The Bibelot. Thomas B. Mosher, ed. & pr. 1895.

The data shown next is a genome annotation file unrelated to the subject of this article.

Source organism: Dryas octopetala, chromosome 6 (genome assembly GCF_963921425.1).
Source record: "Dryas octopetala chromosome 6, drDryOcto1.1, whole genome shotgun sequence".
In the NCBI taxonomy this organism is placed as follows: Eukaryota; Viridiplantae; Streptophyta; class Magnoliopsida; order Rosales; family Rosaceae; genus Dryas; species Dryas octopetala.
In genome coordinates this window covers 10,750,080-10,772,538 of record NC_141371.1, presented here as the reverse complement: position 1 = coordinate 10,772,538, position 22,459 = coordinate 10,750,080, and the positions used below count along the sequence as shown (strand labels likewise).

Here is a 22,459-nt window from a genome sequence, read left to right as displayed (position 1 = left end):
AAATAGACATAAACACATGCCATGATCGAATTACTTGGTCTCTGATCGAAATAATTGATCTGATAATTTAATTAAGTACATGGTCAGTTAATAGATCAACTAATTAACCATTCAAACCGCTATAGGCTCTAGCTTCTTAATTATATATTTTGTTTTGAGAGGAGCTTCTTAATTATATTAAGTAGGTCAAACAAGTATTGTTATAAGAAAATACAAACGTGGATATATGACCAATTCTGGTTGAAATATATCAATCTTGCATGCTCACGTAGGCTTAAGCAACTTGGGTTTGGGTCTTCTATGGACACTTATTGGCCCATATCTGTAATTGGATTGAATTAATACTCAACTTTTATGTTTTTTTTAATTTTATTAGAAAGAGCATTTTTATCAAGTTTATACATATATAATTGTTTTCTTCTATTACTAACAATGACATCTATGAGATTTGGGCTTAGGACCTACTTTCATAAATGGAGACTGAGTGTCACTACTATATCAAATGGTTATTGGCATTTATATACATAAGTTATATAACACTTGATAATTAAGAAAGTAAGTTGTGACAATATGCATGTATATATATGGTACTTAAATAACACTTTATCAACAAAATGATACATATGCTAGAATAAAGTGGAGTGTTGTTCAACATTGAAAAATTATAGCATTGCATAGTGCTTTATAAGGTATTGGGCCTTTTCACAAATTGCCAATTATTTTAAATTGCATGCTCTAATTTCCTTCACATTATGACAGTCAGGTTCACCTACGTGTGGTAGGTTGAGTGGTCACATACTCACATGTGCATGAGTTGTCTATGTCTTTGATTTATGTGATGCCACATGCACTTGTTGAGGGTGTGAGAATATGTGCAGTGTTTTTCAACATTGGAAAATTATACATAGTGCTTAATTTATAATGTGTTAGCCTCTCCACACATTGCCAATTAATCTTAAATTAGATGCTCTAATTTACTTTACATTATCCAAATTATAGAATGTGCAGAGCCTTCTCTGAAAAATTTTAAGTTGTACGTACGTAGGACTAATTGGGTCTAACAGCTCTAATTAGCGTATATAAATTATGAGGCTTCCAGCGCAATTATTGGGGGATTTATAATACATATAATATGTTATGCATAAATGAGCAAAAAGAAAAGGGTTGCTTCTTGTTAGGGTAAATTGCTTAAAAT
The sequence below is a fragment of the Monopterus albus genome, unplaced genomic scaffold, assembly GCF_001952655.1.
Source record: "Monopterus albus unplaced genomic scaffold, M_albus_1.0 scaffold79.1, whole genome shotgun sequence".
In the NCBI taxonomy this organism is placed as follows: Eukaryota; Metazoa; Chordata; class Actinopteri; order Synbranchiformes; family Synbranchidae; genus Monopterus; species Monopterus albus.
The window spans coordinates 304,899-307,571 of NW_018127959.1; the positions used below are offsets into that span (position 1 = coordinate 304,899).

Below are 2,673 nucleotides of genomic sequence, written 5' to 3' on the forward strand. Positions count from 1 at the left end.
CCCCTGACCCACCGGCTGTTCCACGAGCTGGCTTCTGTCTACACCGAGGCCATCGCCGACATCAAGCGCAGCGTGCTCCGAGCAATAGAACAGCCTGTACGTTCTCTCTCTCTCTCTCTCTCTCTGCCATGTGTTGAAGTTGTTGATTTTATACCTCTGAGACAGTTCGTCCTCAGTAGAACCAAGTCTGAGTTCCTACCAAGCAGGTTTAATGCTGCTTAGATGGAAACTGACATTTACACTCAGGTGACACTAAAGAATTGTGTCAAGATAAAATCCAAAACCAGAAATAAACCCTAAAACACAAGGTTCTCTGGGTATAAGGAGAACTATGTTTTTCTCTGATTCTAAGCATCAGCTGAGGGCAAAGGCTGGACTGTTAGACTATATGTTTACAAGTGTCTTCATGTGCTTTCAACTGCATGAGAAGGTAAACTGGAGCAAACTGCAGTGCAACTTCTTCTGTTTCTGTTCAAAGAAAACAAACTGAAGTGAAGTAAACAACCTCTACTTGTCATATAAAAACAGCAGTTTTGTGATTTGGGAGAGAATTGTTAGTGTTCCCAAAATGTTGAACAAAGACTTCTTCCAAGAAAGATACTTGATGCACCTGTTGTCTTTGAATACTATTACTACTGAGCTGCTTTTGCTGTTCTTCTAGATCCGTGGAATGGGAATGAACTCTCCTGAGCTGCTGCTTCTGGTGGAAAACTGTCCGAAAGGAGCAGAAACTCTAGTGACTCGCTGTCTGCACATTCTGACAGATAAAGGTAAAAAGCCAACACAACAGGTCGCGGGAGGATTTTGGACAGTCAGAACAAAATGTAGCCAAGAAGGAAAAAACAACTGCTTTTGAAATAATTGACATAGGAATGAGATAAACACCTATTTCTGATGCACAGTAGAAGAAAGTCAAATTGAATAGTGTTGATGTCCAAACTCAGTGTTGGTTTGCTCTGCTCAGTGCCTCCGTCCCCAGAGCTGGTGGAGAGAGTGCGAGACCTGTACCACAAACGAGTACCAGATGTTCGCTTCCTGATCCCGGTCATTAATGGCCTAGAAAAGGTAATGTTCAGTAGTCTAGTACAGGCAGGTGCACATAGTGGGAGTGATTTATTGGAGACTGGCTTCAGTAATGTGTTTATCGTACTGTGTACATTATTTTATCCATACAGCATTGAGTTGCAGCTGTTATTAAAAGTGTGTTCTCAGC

Thomas Bird Mosher (1852-1923) of Portland, Maine, was an important figure in the revival of printing that began in the late nineteenth century, and was the first American printer to sustain a program of high-quality bookmaking. Between 1891 when he published his first book and his death in 1923, Mosher published over 700 books and 240 monthly issues of his literary magazine, The Bibelot. He borrowed and adapted a number of elements of contemporary design, giving them a new interpretation in print. His publication style reflected aspects of the Arts & Crafts, Pre-Raphaelite, Aesthetic, and Art Nouveau movements. Mosher helped spark an awareness in this country of the revival of printing, and like Aldus Manutius, he championed the idea that works of literature could be both beautiful in appearance and affordably priced. In several twentieth century first editions owned by Belmont Abbey, Mosher used a printer's mark inspired by Aldus, showing two entwined dolphins holding an open book between their tails. This is volume one of Mosher's literary magazine, The Bibelot, in it's original hardbound format. [adapted from "Thomas Bird Mosher,"www.usfca.edu/library/rarebook/mosher/tbm.html]
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